(« back to home page)

English Church Architecture -

Somerset.

 

WINSHAM, St. Stephen (ST 374 063)     (June 2012)

(Bedrock:  Lower Cretaceous, Upper Greensand Formation)

 

 

 

 

 

 

 

 

 

 

 

 

The appearance of this church is enhanced by its axial plan and its modern detached vestry, which is linked to the S. porch by a short covered walkway.  (See the view of the church from the southeast, above left, and the view alongside the church, due west towards the vestry and S. porch, above right.)  It is largely Perpendicular in style albeit that earlier features towards the east and west confirm a building of similar length has stood here since at least the thirteenth or early fourteenth century.

 

The thirteenth century work is formed of three lancet windows, one in the N. wall of the nave and one each in the N. and S. walls of the chancel, the former towards the west and the latter towards the east.  Presumably the chancel originally had two on each side.  They are unlikely to be later than c. 1250. 

 

The early fourteenth century (Decorated) work consists of the three-light W. window to the nave, above the former doorway (which has subsequently been converted into an additional window) (illustrated left).  The lights step up slightly in the centre and the tracery is composed solely of two ungainly mouchettes.

 

Everything else is probably fifteenth century in date.  The characteristic window is formed of three ogee lights and alternate tracery containing subreticulation, and the subreticulation units are ogee-pointed and trefoil-cusped at both the top and the bottom.  (See the S. window to the nave, illustrated right.)  The renewed chancel E. window is formed of three uncusped lights with three circles above, enclosed within an encompassing arch.  The sturdy central tower rises in three stages to two-light bell-openings with straightened reticulation units in the heads and surmounting battlements, but its emphasis derives chiefly from the prominent octagonal bell-turret at the southwest angle, rising higher than the tower itself.  The S. porch has simple flat-chamfered outer and inner doorways and a ceiled wagon roof.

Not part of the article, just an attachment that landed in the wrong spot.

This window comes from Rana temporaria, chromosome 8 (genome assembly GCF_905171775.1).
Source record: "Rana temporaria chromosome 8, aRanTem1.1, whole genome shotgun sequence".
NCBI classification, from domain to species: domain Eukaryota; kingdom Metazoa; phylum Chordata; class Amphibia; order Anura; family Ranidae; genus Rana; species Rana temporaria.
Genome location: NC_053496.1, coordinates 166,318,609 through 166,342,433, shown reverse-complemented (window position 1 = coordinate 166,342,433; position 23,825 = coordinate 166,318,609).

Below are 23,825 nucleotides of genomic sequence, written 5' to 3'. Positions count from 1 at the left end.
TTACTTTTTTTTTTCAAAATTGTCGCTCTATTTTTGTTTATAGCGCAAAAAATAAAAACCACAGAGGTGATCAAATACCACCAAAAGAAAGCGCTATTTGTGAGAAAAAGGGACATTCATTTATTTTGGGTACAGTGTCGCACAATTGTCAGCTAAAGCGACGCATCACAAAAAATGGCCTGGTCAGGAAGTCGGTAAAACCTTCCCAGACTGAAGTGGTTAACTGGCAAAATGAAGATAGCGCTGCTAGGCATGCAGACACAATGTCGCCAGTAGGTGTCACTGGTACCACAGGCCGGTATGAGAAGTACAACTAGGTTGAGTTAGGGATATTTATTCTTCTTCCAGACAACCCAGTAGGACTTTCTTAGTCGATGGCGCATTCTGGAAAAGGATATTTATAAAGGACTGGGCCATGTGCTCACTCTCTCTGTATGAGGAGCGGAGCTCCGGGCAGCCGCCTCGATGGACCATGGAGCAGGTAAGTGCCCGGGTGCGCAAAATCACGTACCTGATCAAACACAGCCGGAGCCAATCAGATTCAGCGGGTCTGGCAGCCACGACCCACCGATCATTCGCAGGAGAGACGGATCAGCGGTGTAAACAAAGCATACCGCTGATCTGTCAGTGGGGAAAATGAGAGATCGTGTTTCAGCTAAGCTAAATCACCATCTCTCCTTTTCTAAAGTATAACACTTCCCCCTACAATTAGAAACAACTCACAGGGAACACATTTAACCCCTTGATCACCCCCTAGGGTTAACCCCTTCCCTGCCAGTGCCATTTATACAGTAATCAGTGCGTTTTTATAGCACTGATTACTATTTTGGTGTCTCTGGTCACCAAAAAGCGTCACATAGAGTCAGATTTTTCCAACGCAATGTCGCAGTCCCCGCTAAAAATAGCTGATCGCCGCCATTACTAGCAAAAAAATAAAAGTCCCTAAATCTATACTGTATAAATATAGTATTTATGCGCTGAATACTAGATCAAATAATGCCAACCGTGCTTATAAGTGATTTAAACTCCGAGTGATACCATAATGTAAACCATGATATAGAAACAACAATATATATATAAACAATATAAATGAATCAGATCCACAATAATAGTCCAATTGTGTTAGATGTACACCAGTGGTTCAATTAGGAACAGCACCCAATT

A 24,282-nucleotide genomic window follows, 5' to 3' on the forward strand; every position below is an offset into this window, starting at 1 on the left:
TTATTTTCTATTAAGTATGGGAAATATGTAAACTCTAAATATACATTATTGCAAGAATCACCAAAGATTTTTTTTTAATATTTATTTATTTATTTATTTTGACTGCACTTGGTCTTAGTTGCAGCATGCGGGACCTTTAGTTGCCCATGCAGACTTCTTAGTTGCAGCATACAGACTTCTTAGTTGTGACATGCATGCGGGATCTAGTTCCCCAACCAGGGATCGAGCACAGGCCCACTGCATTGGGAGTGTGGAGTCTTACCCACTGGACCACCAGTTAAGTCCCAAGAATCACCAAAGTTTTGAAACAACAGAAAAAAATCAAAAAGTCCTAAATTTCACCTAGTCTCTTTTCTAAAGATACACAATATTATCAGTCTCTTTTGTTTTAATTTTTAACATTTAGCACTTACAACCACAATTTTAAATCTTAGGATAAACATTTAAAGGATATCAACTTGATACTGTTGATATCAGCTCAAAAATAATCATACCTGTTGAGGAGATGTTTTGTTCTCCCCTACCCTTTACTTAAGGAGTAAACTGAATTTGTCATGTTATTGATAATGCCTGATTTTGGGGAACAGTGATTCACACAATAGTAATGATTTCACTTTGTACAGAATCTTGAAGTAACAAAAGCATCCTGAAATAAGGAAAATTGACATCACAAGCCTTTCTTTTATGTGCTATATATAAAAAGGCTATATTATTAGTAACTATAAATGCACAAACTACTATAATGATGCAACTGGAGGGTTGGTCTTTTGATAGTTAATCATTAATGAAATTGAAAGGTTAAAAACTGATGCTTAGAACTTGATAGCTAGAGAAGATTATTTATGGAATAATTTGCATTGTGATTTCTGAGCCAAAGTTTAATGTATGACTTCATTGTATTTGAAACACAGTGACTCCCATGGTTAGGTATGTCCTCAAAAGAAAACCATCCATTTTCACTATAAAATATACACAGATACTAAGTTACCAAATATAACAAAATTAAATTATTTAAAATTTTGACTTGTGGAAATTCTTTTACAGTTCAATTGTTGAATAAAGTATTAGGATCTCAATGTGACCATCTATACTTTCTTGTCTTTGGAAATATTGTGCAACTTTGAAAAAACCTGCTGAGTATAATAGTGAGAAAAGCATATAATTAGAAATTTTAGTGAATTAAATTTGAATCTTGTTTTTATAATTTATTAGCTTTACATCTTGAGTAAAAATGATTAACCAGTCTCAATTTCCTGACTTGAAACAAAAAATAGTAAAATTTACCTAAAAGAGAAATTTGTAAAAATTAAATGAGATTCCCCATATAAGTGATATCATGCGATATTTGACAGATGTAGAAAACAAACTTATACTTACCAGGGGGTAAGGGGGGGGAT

The attractive interior of the building appears larger than one might expect in view of the fact that it is aisleless, due partly to its generous width and partly to the excellent lighting, for which clear glass in most of windows can obviously take the credit.  This is a church one is happy to linger in, even if the architecture is relatively modest. Inevitably, the tower arches are the most important internal features, being each composed of two orders of wave mouldings supported on circular shafts separated by wide casements - a design diagnostic of their age.  (The photograph, left, shows the W. tower arch, viewed from the nave.)  A solitary head label stop on the east side of the E. arch (S. respond) suggests others have been removed.

 

The octagonal font is decorated on the every face of the bowl with a pair of squashed quatrefoils, and on the octagonal stem, with a sunk rectangular recess between protruding ribs.  The rood screen, set in the arch between the tower and the chancel, appears to be old in parts, although it would no easy matter to determine precisely which.  The artless late mediaeval tympanum(?) hanging on the N. wall of the crossing tower, must once have filled the space above the screen, from where its child-like depiction of the Crucifixion would have been visible to all.   Finally, the large and excellent pulpit with massive tester (right) in the southeast corner of the nave, is a much more urbane piece of carpentry which the Friends of Somerset Churches describe as Jacobean on their Church Card No. 29 (2006), although Pevsner’s silence on the subject may have been more tactful for it is not typical of that reign.   Finally, the ceiled wagon roof of the nave is another attractive feature and has gilded bosses and castellated wall plates.